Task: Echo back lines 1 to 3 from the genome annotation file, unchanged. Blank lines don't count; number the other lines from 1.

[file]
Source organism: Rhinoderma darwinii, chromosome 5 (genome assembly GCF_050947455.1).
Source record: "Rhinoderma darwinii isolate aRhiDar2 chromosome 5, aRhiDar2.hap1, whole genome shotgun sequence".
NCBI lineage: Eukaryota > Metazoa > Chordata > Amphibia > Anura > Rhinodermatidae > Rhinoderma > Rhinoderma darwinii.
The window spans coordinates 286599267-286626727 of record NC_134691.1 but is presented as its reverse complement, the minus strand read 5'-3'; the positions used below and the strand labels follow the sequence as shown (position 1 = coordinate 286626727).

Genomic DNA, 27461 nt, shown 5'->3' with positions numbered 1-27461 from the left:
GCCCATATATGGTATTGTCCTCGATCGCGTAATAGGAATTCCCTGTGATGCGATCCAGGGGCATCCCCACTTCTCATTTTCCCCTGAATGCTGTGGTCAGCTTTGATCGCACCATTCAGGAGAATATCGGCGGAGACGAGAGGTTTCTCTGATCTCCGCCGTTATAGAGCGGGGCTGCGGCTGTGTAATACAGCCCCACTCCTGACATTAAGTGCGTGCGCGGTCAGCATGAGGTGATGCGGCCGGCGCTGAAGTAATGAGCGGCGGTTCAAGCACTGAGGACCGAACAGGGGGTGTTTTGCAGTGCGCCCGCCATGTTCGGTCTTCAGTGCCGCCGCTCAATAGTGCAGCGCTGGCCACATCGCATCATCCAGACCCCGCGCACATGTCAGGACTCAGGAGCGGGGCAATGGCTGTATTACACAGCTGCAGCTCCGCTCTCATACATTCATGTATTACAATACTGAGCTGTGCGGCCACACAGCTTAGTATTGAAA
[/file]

Source organism: Rhinoderma darwinii, chromosome 5 (genome assembly GCF_050947455.1).
Source record: "Rhinoderma darwinii isolate aRhiDar2 chromosome 5, aRhiDar2.hap1, whole genome shotgun sequence".
NCBI lineage: Eukaryota > Metazoa > Chordata > Amphibia > Anura > Rhinodermatidae > Rhinoderma > Rhinoderma darwinii.